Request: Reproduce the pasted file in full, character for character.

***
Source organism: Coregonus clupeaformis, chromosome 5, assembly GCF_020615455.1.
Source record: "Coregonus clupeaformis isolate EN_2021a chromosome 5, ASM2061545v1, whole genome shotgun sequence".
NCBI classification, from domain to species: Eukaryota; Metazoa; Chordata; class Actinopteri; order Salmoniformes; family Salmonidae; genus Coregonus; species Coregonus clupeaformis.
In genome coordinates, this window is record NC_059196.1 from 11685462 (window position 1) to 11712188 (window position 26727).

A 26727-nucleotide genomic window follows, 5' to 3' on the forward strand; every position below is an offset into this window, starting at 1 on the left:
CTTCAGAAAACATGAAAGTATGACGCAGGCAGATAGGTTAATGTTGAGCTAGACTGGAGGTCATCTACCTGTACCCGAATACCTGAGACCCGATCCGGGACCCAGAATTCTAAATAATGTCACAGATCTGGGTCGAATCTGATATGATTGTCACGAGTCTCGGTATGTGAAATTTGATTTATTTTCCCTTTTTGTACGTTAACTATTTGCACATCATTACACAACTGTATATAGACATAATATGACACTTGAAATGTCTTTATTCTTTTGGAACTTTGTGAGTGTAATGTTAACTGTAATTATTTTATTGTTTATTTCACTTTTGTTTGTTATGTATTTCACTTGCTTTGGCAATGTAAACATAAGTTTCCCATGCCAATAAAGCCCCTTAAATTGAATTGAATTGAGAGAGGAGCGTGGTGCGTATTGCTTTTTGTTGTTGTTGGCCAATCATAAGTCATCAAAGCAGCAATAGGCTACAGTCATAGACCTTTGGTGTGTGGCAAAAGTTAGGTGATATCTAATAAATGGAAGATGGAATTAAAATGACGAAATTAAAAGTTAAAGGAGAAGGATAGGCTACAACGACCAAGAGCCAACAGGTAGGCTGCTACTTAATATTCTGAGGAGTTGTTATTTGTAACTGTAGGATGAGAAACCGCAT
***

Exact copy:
Source organism: Coregonus clupeaformis, chromosome 5, assembly GCF_020615455.1.
Source record: "Coregonus clupeaformis isolate EN_2021a chromosome 5, ASM2061545v1, whole genome shotgun sequence".
NCBI classification, from domain to species: Eukaryota; Metazoa; Chordata; class Actinopteri; order Salmoniformes; family Salmonidae; genus Coregonus; species Coregonus clupeaformis.
In genome coordinates, this window is record NC_059196.1 from 11685462 (window position 1) to 11712188 (window position 26727).

A 26727-nucleotide genomic window follows, 5' to 3' on the forward strand; every position below is an offset into this window, starting at 1 on the left:
CTTCAGAAAACATGAAAGTATGACGCAGGCAGATAGGTTAATGTTGAGCTAGACTGGAGGTCATCTACCTGTACCCGAATACCTGAGACCCGATCCGGGACCCAGAATTCTAAATAATGTCACAGATCTGGGTCGAATCTGATATGATTGTCACGAGTCTCGGTATGTGAAATTTGATTTATTTTCCCTTTTTGTACGTTAACTATTTGCACATCATTACACAACTGTATATAGACATAATATGACACTTGAAATGTCTTTATTCTTTTGGAACTTTGTGAGTGTAATGTTAACTGTAATTATTTTATTGTTTATTTCACTTTTGTTTGTTATGTATTTCACTTGCTTTGGCAATGTAAACATAAGTTTCCCATGCCAATAAAGCCCCTTAAATTGAATTGAATTGAGAGAGGAGCGTGGTGCGTATTGCTTTTTGTTGTTGTTGGCCAATCATAAGTCATCAAAGCAGCAATAGGCTACAGTCATAGACCTTTGGTGTGTGGCAAAAGTTAGGTGATATCTAATAAATGGAAGATGGAATTAAAATGACGAAATTAAAAGTTAAAGGAGAAGGATAGGCTACAACGACCAAGAGCCAACAGGTAGGCTGCTACTTAATATTCTGAGGAGTTGTTATTTGTAACTGTAGGATGAGAAACCGCAT